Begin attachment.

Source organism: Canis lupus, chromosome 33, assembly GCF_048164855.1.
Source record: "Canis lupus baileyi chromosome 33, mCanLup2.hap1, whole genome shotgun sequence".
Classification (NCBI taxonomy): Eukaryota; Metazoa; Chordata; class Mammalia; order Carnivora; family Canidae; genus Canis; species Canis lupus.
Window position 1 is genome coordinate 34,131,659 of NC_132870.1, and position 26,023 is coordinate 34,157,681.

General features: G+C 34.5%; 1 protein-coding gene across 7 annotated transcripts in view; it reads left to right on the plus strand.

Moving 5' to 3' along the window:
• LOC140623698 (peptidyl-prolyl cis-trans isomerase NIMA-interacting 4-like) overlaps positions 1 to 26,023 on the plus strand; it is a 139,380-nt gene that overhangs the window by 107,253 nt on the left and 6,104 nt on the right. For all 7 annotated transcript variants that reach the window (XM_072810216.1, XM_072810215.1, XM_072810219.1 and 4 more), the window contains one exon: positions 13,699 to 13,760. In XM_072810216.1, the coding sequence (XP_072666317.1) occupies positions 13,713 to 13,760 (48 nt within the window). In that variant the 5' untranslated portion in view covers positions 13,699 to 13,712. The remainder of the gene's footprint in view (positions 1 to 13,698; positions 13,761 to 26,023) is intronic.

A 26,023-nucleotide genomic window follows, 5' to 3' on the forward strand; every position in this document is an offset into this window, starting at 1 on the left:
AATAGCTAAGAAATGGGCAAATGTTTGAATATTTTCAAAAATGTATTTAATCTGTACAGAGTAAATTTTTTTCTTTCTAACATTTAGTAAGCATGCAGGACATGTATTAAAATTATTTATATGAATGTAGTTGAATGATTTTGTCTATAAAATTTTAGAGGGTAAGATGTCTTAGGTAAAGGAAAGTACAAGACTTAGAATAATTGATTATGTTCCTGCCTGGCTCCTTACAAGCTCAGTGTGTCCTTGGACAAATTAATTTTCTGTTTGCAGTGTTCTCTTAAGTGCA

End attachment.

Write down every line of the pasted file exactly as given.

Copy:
Source organism: Canis lupus, chromosome 33, assembly GCF_048164855.1.
Source record: "Canis lupus baileyi chromosome 33, mCanLup2.hap1, whole genome shotgun sequence".
Classification (NCBI taxonomy): Eukaryota; Metazoa; Chordata; class Mammalia; order Carnivora; family Canidae; genus Canis; species Canis lupus.
Window position 1 is genome coordinate 34,131,659 of NC_132870.1, and position 26,023 is coordinate 34,157,681.

General features: G+C 34.5%; 1 protein-coding gene across 7 annotated transcripts in view; it reads left to right on the plus strand.

Moving 5' to 3' along the window:
• LOC140623698 (peptidyl-prolyl cis-trans isomerase NIMA-interacting 4-like) overlaps positions 1 to 26,023 on the plus strand; it is a 139,380-nt gene that overhangs the window by 107,253 nt on the left and 6,104 nt on the right. For all 7 annotated transcript variants that reach the window (XM_072810216.1, XM_072810215.1, XM_072810219.1 and 4 more), the window contains one exon: positions 13,699 to 13,760. In XM_072810216.1, the coding sequence (XP_072666317.1) occupies positions 13,713 to 13,760 (48 nt within the window). In that variant the 5' untranslated portion in view covers positions 13,699 to 13,712. The remainder of the gene's footprint in view (positions 1 to 13,698; positions 13,761 to 26,023) is intronic.

A 26,023-nucleotide genomic window follows, 5' to 3' on the forward strand; every position in this document is an offset into this window, starting at 1 on the left:
AATAGCTAAGAAATGGGCAAATGTTTGAATATTTTCAAAAATGTATTTAATCTGTACAGAGTAAATTTTTTTCTTTCTAACATTTAGTAAGCATGCAGGACATGTATTAAAATTATTTATATGAATGTAGTTGAATGATTTTGTCTATAAAATTTTAGAGGGTAAGATGTCTTAGGTAAAGGAAAGTACAAGACTTAGAATAATTGATTATGTTCCTGCCTGGCTCCTTACAAGCTCAGTGTGTCCTTGGACAAATTAATTTTCTGTTTGCAGTGTTCTCTTAAGTGCA